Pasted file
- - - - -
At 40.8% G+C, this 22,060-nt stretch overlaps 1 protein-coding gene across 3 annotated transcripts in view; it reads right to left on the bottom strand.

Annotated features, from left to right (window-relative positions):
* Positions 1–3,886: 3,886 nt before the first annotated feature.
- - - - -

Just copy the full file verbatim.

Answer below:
At 40.8% G+C, this 22,060-nt stretch overlaps 1 protein-coding gene across 3 annotated transcripts in view; it reads right to left on the bottom strand.

Annotated features, from left to right (window-relative positions):
* Positions 1–3,886: 3,886 nt before the first annotated feature.